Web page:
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9 LIST OF FIGURES Figure page 2.1 Number of males per female by treatment on each day of sampling.................................49 2.2 Variation in adult Orius (minute pirate bug) numbers over time......................................51 2.3 Variation in thrips numbers over time...............................................................................53 2.4 Increase in thrips numbers during first day of bloom in Quincy, FL................................56 3.1 Thrips numbers and hardlock in cidence by year in Marianna, FL....................................74 3.2 Thrips numbers and hardlock incidence by treatment in Marianna, FL............................75 3.3 Thrips numbers and hardlock for all treatments and years in Quincy, FL........................76 3.4 Thrips numbers and hardlock in Quincy, FL.....................................................................77 4.1 Cotton boll exhibiting sy mptoms of hardlock...................................................................89 4.2 Mean temperature from 0000 to 0600 and hardlock severity............................................95 4.3 Distribution of mean temper atures from 0000 to 06:00 for days in the climate model.....96 4.4 Incidence of hardlock during the gr owing season for days evaluated...............................96 4.5 Days in model with >10 bolls recovered...........................................................................97 4.6 Prediction residuals for days w ith >10 bolls, 21 to 25C (N=49).....................................98

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10 Abstract of Dissertation Pres ented to the Graduate School of the University of Florida in Partial Fulfillment of the Requirements for the Degree of Doctor of Philosophy RELATIONSHIP OF FLOWER THRI PS TO HARDLOCK OF COTTON By Daniel J. Mailhot May 2007 Chair: James J. Marois Major Department: Plant Pathology Hardlock is a limiting factor for cotton yields in Florida, and appears as a failure of the fiber to expand outward following boll opening. A nnual losses are typica lly 30 to 70% of the crop. Prior research has identified Fusarium verticillioides as a causal agent. It is believed to infect the flowers on the day of bloom, and sust ain itself within the developing boll. It was hypothesized flower thrips may increase the chan ce of infection by carrying the spores into flowers or allowing better access by the pa thogen due to their feeding damage. To determine the extent to which thrips in the field transport F. verticillioides thrips were captured and placed on media to isolate Fusarium Approximately 10% of cotton flowers contained thrips that were carrying Fusarium Frankliniella tritici was the most commonly found thrips species, representing mo re than 99% of individuals. Similar results were noted in samples from Louisiana, Alabama, and South Carolin a. It was also determined that the average relative humidity from 1900 on the day prior to 1000 on the day of sampling was negatively associated with the number of thrips in flowers at 1000. Field trials were performed to test the ability of insecticide and fungi cide applications to reduce thrips numbers and hardlock. Insecticides reduced thrips number and hardlock severity, and sometimes improved yields. The number of th rips in a plot was positively associated with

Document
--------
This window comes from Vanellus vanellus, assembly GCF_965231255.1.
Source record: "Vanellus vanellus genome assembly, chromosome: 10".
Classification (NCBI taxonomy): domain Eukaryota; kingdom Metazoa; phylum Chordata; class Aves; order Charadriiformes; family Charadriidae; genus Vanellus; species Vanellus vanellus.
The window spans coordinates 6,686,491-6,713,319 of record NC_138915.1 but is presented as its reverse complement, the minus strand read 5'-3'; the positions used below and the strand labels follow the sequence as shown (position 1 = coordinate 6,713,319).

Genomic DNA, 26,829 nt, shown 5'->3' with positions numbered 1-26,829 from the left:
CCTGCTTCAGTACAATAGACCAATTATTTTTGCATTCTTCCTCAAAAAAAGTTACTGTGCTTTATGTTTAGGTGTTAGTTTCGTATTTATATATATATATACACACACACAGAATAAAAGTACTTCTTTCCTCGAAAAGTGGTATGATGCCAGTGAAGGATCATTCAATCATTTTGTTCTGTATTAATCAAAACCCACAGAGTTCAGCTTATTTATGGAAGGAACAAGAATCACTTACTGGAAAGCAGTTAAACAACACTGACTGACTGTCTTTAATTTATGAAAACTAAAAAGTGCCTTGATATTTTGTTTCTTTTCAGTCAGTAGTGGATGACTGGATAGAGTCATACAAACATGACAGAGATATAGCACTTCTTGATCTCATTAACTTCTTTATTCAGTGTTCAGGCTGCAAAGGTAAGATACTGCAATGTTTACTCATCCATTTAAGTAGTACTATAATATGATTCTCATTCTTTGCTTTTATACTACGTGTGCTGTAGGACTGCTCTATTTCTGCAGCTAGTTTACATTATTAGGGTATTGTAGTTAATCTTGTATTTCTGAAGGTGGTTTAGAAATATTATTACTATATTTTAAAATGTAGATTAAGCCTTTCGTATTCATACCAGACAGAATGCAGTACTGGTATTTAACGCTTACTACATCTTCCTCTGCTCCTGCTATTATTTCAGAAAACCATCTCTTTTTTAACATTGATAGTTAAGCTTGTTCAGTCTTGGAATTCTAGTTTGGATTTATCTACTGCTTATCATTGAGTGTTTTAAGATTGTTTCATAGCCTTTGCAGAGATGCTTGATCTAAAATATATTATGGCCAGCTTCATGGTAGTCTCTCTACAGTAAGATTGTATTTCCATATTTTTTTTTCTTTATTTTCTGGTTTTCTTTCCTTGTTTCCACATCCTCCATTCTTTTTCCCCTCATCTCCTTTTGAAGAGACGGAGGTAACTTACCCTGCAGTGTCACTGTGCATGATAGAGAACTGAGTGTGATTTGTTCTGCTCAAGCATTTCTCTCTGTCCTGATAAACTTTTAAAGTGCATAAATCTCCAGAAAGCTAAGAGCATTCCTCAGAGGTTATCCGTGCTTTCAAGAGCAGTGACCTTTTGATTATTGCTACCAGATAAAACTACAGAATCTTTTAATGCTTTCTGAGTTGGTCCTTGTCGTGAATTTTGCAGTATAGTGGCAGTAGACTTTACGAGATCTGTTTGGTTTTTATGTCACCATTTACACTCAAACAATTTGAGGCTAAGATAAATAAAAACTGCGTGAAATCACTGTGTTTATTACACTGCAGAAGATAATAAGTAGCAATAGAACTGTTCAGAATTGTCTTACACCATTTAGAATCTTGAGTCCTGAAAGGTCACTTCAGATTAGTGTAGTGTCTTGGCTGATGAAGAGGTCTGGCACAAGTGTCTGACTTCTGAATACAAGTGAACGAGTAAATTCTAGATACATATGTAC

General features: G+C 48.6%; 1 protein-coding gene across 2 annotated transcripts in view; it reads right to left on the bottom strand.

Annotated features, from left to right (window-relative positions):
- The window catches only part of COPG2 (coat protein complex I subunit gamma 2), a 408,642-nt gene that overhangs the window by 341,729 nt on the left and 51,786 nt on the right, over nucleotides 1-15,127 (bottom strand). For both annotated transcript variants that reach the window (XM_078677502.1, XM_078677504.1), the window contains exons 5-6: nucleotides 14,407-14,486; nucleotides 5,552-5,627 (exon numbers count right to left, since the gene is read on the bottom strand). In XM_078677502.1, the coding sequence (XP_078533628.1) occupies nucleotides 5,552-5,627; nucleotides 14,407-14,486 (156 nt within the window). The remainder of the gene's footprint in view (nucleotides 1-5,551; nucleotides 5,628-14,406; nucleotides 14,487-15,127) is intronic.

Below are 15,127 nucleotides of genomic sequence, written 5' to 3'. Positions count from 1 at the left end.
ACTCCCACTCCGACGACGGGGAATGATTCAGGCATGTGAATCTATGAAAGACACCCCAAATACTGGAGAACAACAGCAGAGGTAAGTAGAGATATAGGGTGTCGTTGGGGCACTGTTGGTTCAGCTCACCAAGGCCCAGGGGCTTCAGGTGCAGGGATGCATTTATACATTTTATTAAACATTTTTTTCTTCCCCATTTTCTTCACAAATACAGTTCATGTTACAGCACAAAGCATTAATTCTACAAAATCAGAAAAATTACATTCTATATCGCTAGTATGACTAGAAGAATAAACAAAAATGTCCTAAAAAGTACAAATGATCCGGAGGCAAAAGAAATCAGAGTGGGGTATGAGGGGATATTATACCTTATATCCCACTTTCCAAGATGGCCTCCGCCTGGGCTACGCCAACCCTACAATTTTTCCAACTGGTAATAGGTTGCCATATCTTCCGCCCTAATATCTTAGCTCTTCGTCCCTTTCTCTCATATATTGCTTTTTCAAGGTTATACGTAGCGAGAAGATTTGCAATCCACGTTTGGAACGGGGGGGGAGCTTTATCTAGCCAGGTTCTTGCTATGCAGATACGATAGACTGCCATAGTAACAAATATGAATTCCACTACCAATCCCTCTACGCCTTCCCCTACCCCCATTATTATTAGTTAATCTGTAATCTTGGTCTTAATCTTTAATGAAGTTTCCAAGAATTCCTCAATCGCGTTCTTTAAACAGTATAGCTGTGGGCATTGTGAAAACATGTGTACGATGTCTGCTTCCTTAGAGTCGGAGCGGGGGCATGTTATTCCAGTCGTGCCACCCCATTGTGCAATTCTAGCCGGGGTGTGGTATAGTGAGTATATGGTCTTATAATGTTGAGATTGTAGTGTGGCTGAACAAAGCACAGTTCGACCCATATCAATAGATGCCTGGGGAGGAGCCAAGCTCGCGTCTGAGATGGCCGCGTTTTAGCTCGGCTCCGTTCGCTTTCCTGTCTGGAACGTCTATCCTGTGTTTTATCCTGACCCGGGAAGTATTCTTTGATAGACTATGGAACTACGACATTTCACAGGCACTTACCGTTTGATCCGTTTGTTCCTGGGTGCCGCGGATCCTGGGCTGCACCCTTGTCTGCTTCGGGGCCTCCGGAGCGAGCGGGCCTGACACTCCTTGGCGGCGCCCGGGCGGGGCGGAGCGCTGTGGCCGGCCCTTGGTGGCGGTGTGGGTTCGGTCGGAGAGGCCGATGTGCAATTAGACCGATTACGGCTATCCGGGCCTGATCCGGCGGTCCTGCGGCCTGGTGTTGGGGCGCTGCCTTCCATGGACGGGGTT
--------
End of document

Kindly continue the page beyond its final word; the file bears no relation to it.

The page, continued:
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11 hardlock severity. Greenhouse experiments were performed to test the ability of Fusarium inoculation, thrips, or thrips exposed to Fusarium to cause hardlock. Thrips exposed to Fusarium resulted in the most severe symptoms. Th e effect of weather on hardlock was also explored. The average temperature between 0000 and 0600 on the day of bloom was negatively associated with hardlock severity in the resul ting bolls. These findings demonstrate hardlock is associated with flower thrips and can be re duced by managing thrips numbers. Hardlock incidence is also influenced by temperature, and this information may allow control measures to be used when they would be most effective.